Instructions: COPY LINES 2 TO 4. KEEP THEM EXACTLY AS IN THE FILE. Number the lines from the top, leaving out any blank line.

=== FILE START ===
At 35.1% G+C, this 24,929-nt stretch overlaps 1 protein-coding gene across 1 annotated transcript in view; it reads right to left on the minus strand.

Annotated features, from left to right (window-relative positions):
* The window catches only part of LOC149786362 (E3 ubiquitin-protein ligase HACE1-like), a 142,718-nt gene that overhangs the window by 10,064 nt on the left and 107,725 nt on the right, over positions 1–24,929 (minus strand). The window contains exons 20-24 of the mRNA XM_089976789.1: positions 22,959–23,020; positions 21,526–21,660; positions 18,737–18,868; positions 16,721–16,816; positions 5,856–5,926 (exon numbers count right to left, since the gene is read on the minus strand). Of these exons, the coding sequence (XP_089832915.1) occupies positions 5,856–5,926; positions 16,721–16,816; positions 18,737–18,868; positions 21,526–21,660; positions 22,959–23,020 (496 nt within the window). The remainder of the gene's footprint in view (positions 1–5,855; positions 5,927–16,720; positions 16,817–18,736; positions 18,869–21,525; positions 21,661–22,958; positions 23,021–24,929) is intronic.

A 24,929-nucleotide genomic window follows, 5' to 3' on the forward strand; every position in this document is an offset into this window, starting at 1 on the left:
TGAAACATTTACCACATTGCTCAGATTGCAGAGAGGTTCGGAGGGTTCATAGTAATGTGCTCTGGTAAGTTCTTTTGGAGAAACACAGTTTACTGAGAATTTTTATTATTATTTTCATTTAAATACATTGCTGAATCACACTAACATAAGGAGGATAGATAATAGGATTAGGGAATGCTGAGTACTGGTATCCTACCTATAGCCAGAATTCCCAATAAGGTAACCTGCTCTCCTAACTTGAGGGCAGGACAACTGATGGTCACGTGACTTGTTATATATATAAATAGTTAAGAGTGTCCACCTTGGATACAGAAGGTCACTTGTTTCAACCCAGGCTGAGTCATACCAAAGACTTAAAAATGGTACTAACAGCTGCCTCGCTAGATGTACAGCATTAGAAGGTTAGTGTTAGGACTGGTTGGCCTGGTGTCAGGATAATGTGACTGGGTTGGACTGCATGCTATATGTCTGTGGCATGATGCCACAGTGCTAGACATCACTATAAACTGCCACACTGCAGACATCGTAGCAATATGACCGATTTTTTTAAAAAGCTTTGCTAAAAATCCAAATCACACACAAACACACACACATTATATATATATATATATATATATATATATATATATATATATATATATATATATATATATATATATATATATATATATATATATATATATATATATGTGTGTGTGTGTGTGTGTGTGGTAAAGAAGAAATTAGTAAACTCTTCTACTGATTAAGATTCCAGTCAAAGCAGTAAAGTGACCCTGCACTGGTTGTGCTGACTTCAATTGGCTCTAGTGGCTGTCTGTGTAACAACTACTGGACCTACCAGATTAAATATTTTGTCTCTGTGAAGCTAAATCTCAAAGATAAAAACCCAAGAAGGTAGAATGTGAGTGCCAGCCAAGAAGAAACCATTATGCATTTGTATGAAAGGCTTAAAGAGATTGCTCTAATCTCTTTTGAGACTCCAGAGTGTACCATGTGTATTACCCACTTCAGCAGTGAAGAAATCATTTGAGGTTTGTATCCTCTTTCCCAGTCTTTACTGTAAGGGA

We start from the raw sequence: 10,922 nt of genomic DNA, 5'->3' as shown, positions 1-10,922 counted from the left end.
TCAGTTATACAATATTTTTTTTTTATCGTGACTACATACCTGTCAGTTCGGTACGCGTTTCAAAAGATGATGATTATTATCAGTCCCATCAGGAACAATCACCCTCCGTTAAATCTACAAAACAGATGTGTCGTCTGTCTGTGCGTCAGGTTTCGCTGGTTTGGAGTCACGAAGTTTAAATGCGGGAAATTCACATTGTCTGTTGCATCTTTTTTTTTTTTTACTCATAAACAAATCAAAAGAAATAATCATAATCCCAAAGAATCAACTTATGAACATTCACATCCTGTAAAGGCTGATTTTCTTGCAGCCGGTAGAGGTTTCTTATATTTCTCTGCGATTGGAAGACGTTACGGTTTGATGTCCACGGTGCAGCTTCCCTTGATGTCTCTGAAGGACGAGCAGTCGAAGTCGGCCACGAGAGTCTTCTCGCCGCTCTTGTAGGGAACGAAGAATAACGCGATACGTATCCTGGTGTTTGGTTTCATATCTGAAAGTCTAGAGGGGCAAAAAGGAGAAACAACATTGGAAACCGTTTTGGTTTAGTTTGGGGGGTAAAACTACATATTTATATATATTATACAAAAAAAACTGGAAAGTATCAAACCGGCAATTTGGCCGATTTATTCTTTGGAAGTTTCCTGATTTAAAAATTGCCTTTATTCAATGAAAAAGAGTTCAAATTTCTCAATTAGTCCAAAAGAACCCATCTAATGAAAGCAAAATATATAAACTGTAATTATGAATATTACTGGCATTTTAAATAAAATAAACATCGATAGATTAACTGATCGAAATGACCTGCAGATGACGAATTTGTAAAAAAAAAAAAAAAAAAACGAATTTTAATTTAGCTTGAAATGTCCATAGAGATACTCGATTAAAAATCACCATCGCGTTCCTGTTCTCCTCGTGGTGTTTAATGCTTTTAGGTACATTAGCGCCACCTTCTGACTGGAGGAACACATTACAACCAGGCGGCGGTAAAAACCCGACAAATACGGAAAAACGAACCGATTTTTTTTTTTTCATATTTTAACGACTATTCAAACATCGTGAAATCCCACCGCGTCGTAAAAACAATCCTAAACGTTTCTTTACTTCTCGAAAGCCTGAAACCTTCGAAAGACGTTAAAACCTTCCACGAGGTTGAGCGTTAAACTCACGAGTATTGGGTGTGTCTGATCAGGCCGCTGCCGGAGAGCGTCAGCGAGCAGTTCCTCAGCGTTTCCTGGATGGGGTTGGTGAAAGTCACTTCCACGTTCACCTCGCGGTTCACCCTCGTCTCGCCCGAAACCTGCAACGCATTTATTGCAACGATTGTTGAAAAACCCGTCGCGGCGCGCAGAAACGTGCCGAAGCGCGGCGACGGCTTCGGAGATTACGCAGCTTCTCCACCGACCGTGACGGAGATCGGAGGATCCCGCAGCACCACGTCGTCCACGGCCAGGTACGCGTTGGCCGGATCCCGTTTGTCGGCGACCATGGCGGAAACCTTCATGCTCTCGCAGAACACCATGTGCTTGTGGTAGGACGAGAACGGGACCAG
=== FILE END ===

Annotated features, from left to right (window-relative positions):
* The window catches only part of LOC149786362 (E3 ubiquitin-protein ligase HACE1-like), a 142,718-nt gene that overhangs the window by 10,064 nt on the left and 107,725 nt on the right, over positions 1–24,929 (minus strand). The window contains exons 20-24 of the mRNA XM_089976789.1: positions 22,959–23,020; positions 21,526–21,660; positions 18,737–18,868; positions 16,721–16,816; positions 5,856–5,926 (exon numbers count right to left, since the gene is read on the minus strand). Of these exons, the coding sequence (XP_089832915.1) occupies positions 5,856–5,926; positions 16,721–16,816; positions 18,737–18,868; positions 21,526–21,660; positions 22,959–23,020 (496 nt within the window). The remainder of the gene's footprint in view (positions 1–5,855; positions 5,927–16,720; positions 16,817–18,736; positions 18,869–21,525; positions 21,661–22,958; positions 23,021–24,929) is intronic.

A 24,929-nucleotide genomic window follows, 5' to 3' on the forward strand; every position in this document is an offset into this window, starting at 1 on the left: